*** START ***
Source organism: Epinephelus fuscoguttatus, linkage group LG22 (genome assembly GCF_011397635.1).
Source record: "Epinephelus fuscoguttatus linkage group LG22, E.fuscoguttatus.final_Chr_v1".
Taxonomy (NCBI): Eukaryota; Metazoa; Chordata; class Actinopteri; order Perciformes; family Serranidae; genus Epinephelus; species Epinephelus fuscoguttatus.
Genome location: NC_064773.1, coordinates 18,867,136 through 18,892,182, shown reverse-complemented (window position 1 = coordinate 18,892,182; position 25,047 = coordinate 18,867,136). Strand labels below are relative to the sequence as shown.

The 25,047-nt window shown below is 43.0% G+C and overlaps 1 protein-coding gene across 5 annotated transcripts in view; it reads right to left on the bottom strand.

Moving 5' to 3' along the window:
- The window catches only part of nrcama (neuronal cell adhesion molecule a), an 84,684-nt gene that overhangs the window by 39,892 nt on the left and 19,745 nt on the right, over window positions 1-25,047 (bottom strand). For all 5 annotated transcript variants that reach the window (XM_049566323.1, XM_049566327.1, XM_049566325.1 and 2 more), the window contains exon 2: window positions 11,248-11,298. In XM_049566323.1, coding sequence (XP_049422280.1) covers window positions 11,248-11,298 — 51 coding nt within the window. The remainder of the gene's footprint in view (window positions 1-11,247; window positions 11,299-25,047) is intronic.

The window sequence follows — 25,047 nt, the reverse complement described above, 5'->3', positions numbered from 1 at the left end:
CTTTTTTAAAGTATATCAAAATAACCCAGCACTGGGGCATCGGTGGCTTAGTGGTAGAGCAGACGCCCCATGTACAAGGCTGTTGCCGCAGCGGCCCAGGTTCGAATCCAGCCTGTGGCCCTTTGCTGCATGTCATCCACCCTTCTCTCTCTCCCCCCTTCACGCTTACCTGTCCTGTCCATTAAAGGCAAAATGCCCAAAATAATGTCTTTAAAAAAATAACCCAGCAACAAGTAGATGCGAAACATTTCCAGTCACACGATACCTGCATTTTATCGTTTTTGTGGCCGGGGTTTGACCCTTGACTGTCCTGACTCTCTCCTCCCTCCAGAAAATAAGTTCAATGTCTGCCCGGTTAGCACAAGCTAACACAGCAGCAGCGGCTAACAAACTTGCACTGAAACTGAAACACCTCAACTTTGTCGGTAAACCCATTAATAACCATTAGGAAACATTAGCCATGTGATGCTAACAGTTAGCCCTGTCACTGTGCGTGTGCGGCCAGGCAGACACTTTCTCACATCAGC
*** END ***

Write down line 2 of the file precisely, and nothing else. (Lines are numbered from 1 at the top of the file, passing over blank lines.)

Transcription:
Source record: "Epinephelus fuscoguttatus linkage group LG22, E.fuscoguttatus.final_Chr_v1".